Not wanting to entirely rain on America's parade, after a stronger than expected set of data on growth this morning, President Trump's much-heralded 3.0% GDP growth in 2018 - "greatest economy ever" - has been slashed by annual revisions.
As Bloomberg reports, updated government figures show that gross domestic product expanded 2.5% on a fourth-quarter-over-fourth-quarter basis last year.
That compares with a previous estimate of 3% and an upwardly revised 2.8% in 2017, the first year of Trump’s presidency.
Slower growth of business investment and exports, along with a greater output in the fourth quarter of 2017 that made the comparison less favorable.
Growth in the final three months of 2018 is now pegged at an annualized 1.1%, half the previous estimate and the slowest pace in three years, as consumer spending downshifted significantly.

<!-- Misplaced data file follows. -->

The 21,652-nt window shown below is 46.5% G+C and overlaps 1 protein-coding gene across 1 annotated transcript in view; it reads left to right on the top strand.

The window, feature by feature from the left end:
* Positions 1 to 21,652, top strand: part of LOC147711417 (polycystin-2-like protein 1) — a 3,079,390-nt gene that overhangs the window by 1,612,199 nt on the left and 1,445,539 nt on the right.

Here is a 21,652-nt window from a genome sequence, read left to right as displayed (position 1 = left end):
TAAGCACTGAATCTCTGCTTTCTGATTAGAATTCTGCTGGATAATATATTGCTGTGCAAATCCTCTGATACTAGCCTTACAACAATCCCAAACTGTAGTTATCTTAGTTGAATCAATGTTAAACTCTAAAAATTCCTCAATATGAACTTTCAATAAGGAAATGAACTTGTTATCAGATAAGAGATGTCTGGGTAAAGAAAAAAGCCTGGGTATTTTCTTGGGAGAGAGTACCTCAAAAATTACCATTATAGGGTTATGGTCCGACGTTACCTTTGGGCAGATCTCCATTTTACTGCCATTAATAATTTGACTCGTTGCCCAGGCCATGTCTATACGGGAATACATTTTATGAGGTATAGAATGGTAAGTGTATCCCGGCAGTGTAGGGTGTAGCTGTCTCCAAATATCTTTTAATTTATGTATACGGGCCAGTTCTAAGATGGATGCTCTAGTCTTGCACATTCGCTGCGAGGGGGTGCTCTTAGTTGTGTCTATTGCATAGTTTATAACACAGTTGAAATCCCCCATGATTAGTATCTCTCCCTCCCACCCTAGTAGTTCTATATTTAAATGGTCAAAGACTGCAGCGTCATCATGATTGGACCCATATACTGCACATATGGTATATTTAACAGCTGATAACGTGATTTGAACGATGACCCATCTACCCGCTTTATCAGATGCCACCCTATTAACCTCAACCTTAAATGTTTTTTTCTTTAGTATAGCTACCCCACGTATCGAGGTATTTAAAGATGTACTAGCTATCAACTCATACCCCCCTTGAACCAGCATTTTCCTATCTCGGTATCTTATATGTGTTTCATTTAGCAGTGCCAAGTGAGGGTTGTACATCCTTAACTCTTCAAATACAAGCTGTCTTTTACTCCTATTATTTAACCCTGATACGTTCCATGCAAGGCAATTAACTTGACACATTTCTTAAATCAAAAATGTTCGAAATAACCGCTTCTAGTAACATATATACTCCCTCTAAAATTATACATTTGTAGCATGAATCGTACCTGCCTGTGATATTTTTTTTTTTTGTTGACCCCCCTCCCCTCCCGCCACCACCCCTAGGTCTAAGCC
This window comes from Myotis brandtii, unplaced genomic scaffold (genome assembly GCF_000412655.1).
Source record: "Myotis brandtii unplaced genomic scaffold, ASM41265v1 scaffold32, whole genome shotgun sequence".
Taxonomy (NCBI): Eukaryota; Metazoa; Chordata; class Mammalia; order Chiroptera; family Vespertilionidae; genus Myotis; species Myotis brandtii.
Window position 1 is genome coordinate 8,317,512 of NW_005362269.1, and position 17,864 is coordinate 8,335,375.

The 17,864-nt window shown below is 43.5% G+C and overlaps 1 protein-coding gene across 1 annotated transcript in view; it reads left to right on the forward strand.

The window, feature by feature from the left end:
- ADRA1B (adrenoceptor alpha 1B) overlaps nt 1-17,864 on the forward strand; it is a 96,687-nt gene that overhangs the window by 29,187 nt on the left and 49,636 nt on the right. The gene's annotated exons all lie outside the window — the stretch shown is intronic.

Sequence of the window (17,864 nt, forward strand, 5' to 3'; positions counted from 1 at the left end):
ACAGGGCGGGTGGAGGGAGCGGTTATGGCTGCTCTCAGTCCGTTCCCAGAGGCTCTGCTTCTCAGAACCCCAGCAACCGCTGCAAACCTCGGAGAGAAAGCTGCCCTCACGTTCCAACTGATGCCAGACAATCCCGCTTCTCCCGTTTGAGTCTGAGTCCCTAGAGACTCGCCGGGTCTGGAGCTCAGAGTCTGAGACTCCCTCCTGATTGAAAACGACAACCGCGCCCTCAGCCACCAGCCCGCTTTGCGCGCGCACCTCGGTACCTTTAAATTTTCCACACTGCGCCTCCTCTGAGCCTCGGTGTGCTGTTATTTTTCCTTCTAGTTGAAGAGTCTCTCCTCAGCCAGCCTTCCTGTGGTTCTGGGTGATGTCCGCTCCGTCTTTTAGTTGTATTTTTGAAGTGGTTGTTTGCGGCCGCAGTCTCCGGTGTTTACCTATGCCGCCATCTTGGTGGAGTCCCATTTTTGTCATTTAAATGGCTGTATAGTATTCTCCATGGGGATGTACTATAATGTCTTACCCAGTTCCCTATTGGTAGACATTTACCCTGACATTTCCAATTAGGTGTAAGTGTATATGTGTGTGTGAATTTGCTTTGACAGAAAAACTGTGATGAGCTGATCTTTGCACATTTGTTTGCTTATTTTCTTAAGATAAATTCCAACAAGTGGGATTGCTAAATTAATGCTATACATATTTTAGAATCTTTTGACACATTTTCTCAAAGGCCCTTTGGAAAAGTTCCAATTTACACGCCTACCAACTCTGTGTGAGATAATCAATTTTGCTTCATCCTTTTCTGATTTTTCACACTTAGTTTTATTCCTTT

Full-year revisions for other recent years were fairly minor and didn’t shift the economy’s overall trajectory. Year-over-year growth in 2017 was revised slightly higher, to 2.4% from an earlier estimate of 2.2%, largely due to higher government spending, higher consumer spending on goods and the availability of new government finance data.
WSJ also notes that, measured another way - total output for 2018 compared with total output for 2017 - the economy grew 2.9% last year. That figure was unrevised from the government’s earlier estimates, and it marked the strongest yearly pace of growth since 2015.
Finally, WSJ notes that the 2.3% average annual economic growth of the current decade-long expansion compares with 2.9% during the previous expansion from late 2001 to 2007, and 3.6% in the 10-year expansion that ended in early 2001.
Cue, Larry Kudlow...
We're killing it on the economy! 🔥 pic.twitter.com/hme0eihP9c— The White House (@WhiteHouse) May 3, 2019